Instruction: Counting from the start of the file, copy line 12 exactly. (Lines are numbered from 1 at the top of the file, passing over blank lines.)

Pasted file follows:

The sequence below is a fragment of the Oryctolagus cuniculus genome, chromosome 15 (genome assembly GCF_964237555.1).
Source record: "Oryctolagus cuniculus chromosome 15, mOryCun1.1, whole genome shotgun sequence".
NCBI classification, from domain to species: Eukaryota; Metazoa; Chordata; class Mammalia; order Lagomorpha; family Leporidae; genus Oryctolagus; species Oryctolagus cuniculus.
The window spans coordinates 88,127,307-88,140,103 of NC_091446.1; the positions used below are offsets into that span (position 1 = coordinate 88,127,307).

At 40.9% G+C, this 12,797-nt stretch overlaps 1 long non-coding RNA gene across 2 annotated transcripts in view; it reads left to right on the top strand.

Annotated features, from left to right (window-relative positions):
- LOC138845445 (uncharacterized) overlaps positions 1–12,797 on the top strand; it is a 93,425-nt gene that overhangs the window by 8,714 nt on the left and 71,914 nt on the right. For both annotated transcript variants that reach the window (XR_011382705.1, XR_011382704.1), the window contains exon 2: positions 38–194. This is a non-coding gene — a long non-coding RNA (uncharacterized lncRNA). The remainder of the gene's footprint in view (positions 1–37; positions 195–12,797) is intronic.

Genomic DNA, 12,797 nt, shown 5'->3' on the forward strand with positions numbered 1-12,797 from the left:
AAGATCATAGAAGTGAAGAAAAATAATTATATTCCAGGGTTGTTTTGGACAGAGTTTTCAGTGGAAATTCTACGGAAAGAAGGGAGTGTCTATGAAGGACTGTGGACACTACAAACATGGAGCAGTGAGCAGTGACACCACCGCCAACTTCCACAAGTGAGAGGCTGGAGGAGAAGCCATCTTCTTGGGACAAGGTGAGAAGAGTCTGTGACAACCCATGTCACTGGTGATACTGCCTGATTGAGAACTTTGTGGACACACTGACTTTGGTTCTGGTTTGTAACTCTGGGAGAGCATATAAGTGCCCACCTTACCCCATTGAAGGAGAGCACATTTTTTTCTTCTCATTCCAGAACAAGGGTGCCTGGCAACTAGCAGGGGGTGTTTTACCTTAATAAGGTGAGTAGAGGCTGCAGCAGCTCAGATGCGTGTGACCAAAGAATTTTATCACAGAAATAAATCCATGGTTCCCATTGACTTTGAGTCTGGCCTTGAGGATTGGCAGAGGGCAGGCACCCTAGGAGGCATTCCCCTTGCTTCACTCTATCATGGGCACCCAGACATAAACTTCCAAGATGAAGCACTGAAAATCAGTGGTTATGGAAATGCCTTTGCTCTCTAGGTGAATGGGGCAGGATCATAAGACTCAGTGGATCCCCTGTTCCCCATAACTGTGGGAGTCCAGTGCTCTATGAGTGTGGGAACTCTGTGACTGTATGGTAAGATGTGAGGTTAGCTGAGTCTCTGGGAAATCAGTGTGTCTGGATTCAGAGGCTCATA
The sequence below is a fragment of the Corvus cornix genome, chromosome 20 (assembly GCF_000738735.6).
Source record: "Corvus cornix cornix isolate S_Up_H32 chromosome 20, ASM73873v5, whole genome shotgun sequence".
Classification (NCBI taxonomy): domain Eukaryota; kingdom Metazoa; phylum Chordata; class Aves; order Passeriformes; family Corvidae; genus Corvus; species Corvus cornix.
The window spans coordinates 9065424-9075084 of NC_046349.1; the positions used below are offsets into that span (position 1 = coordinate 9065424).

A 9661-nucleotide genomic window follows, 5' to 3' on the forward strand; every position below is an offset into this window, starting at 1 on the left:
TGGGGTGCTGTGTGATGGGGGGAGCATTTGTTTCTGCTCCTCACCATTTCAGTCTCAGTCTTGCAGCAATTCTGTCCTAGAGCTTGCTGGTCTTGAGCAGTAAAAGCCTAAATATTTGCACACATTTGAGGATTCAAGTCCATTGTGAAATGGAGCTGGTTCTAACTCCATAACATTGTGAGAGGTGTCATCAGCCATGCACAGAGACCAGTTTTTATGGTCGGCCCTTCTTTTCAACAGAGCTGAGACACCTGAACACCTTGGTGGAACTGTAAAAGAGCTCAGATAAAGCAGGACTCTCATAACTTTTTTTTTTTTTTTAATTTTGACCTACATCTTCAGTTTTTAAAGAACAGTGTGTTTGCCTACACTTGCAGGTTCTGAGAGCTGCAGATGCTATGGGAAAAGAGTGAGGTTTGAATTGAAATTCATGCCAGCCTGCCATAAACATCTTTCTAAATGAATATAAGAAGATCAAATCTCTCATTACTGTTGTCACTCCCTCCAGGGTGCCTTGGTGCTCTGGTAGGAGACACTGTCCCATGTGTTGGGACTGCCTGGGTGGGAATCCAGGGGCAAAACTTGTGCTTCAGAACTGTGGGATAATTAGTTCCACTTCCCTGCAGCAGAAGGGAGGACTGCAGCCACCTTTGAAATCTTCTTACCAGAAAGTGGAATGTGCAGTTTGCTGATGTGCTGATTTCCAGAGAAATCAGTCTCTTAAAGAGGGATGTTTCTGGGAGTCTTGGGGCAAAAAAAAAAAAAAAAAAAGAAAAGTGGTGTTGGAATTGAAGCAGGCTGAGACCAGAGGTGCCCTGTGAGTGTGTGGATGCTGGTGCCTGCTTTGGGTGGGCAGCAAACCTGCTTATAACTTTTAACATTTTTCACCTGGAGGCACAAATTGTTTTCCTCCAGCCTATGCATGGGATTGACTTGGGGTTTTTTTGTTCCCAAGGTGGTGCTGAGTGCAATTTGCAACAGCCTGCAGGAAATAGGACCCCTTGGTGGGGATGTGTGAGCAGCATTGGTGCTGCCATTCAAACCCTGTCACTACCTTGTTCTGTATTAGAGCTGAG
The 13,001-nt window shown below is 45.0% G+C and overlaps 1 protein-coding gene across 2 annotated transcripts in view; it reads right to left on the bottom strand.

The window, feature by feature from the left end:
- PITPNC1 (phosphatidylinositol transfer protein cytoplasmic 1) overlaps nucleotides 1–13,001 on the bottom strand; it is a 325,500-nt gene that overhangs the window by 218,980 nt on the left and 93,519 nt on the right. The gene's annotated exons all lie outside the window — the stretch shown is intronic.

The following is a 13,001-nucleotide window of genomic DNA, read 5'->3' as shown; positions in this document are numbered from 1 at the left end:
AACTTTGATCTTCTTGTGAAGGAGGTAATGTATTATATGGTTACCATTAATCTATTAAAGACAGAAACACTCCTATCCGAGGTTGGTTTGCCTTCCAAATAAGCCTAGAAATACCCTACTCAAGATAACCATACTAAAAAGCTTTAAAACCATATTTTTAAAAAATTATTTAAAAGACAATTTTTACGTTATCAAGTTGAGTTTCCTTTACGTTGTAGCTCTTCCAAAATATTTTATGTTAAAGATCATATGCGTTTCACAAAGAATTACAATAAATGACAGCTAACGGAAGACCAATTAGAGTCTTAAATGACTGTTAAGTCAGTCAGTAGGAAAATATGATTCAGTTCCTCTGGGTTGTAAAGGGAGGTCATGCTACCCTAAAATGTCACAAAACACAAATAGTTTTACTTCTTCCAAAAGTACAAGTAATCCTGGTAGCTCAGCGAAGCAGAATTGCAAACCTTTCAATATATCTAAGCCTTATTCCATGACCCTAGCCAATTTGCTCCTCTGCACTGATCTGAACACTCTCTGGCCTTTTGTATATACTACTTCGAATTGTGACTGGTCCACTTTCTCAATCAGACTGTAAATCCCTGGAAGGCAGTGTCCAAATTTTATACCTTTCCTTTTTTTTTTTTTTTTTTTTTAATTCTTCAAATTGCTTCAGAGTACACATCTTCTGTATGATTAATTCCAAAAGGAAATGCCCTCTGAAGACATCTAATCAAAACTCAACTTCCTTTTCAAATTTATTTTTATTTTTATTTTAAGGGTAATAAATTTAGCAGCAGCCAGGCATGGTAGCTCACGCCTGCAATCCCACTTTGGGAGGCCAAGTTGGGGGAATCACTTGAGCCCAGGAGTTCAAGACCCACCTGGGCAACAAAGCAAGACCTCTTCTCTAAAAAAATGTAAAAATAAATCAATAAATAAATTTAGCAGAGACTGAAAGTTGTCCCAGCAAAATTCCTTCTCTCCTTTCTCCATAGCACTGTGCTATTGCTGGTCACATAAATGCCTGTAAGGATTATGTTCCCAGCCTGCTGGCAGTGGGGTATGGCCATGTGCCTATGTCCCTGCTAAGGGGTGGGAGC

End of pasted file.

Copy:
Classification (NCBI taxonomy): domain Eukaryota; kingdom Metazoa; phylum Chordata; class Aves; order Passeriformes; family Corvidae; genus Corvus; species Corvus cornix.